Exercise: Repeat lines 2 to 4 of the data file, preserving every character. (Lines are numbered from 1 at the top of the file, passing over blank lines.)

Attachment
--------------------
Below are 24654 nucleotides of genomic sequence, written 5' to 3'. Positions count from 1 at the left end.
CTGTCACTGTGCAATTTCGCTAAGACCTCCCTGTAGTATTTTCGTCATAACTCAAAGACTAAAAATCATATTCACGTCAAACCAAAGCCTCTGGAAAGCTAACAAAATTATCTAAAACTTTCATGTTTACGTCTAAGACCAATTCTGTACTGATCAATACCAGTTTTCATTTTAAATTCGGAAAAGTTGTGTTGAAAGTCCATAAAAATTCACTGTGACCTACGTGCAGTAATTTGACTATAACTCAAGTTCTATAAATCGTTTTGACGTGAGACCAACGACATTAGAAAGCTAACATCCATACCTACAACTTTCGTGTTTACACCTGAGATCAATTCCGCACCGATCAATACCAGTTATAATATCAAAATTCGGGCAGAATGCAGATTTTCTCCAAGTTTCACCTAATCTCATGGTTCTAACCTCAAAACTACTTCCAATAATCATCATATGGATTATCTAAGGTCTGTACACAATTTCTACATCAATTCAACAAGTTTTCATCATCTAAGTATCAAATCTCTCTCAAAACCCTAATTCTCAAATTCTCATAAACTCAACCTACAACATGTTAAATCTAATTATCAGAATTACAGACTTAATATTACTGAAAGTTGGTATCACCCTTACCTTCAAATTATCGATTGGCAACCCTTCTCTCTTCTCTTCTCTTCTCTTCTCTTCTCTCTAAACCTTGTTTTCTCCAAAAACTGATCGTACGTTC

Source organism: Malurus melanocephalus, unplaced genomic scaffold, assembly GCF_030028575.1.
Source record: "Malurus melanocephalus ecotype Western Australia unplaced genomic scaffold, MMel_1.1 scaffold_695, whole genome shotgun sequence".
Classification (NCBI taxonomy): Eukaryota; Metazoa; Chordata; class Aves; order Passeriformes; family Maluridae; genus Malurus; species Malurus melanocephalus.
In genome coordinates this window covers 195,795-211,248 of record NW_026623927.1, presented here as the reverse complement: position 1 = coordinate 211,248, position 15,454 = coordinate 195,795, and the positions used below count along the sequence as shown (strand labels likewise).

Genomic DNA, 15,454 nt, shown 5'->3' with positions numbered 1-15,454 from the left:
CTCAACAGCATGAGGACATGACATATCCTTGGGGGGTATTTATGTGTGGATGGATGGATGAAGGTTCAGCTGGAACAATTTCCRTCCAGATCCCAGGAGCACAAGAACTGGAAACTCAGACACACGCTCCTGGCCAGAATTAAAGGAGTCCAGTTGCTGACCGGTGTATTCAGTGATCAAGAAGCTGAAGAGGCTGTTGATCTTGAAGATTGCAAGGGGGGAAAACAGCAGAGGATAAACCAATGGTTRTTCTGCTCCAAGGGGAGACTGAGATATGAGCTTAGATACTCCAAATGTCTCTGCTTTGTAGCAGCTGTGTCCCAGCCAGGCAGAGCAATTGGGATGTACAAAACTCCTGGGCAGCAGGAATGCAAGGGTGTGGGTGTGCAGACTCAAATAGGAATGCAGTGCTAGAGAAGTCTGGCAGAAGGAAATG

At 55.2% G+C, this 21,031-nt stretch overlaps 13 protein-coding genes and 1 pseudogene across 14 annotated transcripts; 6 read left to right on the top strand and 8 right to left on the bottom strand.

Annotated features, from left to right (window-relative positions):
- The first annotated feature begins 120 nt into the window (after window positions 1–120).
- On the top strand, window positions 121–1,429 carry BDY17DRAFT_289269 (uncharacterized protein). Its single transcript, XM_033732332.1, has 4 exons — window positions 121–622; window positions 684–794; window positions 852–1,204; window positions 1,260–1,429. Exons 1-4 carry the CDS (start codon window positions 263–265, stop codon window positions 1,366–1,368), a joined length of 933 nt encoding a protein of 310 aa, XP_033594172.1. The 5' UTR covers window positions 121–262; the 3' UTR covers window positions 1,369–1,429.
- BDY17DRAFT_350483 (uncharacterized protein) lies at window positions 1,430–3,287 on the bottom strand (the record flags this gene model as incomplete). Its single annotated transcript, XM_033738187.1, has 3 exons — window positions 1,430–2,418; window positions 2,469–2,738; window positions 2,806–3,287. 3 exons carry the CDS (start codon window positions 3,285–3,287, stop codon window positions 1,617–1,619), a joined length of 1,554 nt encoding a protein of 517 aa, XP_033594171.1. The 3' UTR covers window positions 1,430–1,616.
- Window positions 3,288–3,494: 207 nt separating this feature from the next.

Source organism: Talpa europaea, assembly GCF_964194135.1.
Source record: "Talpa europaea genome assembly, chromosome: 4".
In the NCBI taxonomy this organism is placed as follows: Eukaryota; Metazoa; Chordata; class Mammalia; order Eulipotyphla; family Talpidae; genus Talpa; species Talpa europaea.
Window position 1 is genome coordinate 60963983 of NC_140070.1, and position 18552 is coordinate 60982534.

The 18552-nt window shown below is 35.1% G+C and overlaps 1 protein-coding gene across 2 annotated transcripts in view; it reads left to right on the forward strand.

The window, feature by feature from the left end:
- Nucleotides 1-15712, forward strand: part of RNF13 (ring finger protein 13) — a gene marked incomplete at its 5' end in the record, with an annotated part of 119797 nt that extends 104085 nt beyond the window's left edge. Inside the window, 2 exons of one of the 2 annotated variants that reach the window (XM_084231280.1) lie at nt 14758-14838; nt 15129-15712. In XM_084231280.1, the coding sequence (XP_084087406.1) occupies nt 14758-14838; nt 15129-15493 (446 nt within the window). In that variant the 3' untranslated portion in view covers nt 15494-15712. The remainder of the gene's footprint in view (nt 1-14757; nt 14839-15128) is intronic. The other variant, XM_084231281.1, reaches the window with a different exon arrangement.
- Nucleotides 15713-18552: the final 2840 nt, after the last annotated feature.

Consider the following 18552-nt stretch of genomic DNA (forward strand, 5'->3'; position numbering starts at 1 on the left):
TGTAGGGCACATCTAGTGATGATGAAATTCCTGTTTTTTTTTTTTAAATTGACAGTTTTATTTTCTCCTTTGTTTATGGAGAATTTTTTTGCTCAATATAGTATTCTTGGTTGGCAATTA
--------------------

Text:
CTGTCACTGTGCAATTTCGCTAAGACCTCCCTGTAGTATTTTCGTCATAACTCAAAGACTAAAAATCATATTCACGTCAAACCAAAGCCTCTGGAAAGCTAACAAAATTATCTAAAACTTTCATGTTTACGTCTAAGACCAATTCTGTACTGATCAATACCAGTTTTCATTTTAAATTCGGAAAAGTTGTGTTGAAAGTCCATAAAAATTCACTGTGACCTACGTGCAGTAATTTGACTATAACTCAAGTTCTATAAATCGTTTTGACGTGAGACCAACGACATTAGAAAGCTAACATCCATACCTACAACTTTCGTGTTTACACCTGAGATCAATTCCGCACCGATCAATACCAGTTATAATATCAAAATTCGGGCAGAATGCAGATTTTCTCCAAGTTTCACCTAATCTCATGGTTCTAACCTCAAAACTACTTCCAATAATCATCATATGGATTATCTAAGGTCTGTACACAATTTCTACATCAATTCAACAAGTTTTCATCATCTAAGTATCAAATCTCTCTCAAAACCCTAATTCTCAAATTCTCATAAACTCAACCTACAACATGTTAAATCTAATTATCAGAATTACAGACTTAATATTACTGAAAGTTGGTATCACCCTTACCTTCAAATTATCGATTGGCAACCCTTCTCTCTTCTCTTCTCTTCTCTTCTCTTCTCTCTAAACCTTGTTTTCTCCAAAAACTGATCGTACGTTC

Source organism: Malurus melanocephalus, unplaced genomic scaffold, assembly GCF_030028575.1.
Source record: "Malurus melanocephalus ecotype Western Australia unplaced genomic scaffold, MMel_1.1 scaffold_695, whole genome shotgun sequence".